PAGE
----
Italian Olympic Committee head Giovanni Malago states Tokyo Olympics could begin in July 2021
CONI president Giovanni Malago made his comments in an interview with state broadcaster RAI, supporting a Japanese media report on Sunday that also suggested 23 July as the start date
Rome: The head of Italy’s Olympic Committee (CONI) believes that the Tokyo Games, postponed by a year because of a coronavirus pandemic, will start on 23 July, 2021, he said in a television interview.
The games were originally set to start on 24 July this year, but were postponed last Tuesday, when Japanese Prime Minister Shinzo Abe announced a delay of about a year after a telephone call with International Olympic Committee (IOC) president Thomas Bach.
CONI president Giovanni Malago’s comments, in an interview with state broadcaster RAI, supported a Japanese media report on Sunday that also suggested 23 July as the start date.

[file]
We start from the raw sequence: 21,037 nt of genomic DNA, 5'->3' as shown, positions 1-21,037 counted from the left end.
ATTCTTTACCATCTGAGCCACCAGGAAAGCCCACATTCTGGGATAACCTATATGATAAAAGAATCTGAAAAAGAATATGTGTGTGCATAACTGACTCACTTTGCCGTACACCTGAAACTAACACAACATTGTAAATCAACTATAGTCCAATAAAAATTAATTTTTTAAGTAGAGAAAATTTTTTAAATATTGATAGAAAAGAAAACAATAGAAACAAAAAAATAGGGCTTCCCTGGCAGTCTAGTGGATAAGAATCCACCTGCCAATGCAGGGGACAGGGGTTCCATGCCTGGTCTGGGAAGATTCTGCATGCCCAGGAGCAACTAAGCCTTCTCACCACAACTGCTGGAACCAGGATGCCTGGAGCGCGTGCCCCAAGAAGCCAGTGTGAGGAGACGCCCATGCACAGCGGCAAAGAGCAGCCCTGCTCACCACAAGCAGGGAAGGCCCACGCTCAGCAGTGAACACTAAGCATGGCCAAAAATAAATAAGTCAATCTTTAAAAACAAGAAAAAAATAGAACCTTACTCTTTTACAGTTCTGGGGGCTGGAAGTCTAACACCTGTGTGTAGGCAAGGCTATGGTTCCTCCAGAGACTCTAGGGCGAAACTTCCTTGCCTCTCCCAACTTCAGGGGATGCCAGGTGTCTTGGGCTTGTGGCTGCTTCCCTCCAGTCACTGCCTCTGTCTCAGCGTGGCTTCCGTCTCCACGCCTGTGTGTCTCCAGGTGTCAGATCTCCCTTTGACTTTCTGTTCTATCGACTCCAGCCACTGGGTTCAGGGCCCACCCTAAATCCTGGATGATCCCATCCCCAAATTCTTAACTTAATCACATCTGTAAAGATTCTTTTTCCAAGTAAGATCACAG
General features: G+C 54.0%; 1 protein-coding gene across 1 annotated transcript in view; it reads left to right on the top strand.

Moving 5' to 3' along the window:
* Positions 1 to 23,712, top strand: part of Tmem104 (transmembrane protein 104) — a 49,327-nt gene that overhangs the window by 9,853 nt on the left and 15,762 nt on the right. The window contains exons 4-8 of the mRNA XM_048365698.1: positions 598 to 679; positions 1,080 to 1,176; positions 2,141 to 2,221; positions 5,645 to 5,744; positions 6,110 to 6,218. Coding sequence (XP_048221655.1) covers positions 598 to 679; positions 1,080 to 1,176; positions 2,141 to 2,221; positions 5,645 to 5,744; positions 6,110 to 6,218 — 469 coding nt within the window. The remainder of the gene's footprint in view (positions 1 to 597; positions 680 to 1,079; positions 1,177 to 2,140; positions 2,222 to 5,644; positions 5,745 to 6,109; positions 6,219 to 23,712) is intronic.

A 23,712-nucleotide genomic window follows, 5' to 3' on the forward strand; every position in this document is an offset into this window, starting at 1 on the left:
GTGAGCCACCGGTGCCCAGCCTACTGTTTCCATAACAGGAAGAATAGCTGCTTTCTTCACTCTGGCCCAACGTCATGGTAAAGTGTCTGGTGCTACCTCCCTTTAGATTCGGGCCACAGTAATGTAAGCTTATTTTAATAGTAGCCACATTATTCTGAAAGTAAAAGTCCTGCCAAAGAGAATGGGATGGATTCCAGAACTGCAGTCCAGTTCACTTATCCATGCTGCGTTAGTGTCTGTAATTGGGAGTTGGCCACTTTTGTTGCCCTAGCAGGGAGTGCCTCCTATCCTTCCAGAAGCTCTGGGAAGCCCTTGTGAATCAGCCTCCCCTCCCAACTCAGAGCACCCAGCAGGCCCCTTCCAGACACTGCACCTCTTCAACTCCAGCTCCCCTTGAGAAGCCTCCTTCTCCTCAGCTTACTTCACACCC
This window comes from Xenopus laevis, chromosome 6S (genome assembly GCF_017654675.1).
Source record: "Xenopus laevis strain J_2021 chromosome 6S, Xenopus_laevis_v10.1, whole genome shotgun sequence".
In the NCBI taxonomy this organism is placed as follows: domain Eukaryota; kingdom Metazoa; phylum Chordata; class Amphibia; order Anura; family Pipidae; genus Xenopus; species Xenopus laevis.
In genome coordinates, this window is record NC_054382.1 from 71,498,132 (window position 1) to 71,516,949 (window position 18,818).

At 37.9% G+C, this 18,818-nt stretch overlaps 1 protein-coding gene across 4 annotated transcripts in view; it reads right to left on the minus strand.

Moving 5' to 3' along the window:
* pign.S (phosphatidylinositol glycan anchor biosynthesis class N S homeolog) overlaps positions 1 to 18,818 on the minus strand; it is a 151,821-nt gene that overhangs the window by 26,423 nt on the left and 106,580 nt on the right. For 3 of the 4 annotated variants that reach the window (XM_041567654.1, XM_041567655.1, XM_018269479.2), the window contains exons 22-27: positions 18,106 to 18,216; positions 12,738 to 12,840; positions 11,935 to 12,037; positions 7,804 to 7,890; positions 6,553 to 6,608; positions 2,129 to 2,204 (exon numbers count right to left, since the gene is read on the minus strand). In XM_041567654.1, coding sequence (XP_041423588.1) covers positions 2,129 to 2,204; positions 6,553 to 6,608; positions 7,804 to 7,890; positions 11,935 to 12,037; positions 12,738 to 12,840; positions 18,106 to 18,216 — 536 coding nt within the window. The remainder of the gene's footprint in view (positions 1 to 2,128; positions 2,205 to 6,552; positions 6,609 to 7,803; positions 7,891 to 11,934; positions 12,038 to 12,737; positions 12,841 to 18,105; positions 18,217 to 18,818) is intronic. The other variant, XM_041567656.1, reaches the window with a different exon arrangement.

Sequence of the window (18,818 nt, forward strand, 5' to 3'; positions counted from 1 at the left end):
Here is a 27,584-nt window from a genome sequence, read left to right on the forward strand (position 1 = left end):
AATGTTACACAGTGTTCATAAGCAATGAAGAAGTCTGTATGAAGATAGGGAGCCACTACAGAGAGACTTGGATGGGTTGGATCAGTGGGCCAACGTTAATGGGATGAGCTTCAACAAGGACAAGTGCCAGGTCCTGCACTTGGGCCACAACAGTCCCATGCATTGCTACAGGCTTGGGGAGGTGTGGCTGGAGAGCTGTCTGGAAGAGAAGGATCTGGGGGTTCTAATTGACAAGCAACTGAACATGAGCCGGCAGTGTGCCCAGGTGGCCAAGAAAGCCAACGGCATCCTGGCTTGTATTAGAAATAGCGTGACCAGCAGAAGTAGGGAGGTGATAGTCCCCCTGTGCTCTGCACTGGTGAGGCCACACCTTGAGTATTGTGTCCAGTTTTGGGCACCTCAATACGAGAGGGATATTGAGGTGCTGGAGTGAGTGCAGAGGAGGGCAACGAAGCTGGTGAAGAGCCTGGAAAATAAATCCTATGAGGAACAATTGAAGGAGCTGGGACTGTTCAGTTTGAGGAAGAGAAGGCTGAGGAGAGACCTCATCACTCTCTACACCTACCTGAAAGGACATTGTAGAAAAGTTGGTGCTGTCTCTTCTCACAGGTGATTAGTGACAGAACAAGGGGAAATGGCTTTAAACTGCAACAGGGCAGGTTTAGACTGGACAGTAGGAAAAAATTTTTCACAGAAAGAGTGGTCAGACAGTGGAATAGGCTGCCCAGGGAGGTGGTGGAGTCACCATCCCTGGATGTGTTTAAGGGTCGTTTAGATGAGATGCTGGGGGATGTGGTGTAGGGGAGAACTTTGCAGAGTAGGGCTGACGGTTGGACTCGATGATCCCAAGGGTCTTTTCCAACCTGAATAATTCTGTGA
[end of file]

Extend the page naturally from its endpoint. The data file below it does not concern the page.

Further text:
“I have an idea, and maybe I’m wrong, but I don’t think so, because I’ve talked to so many friends, “ said Malago, who is an IOC member.
“I think that within a short time the IOC will come out with the date of 23 July, 2021, maintaining in fact the same window foreseen this year.”
Malago said the late July start would avoid a clash with the Euro 2020 football championship, which has also been postponed for one year and will now run from 11 June to 11 July.
“There would also be the possibility of bringing forward the Olympics by one or two months,” Malago added. “The IOC is in contact with all international federations to find the best solution, given all the events on the calendar in 2021.
“Perhaps some athletes would have preferred the Games to be brought forward to the spring but 23 July, 2021 is the solution that creates fewer problems for the calendar in a year very full of commitments, such as the European Football Championship.”
In Japan, the president of the Tokyo Olympics organising committee, Yoshiro Mori, said on Monday a decision on a new date could come as early as this week.
Olympic and Japanese officials have staunchly defended the Games, which are being held in a strict biosecure "bubble" with daily testing. Eighty percent of athletes at the Games have been vaccinated.
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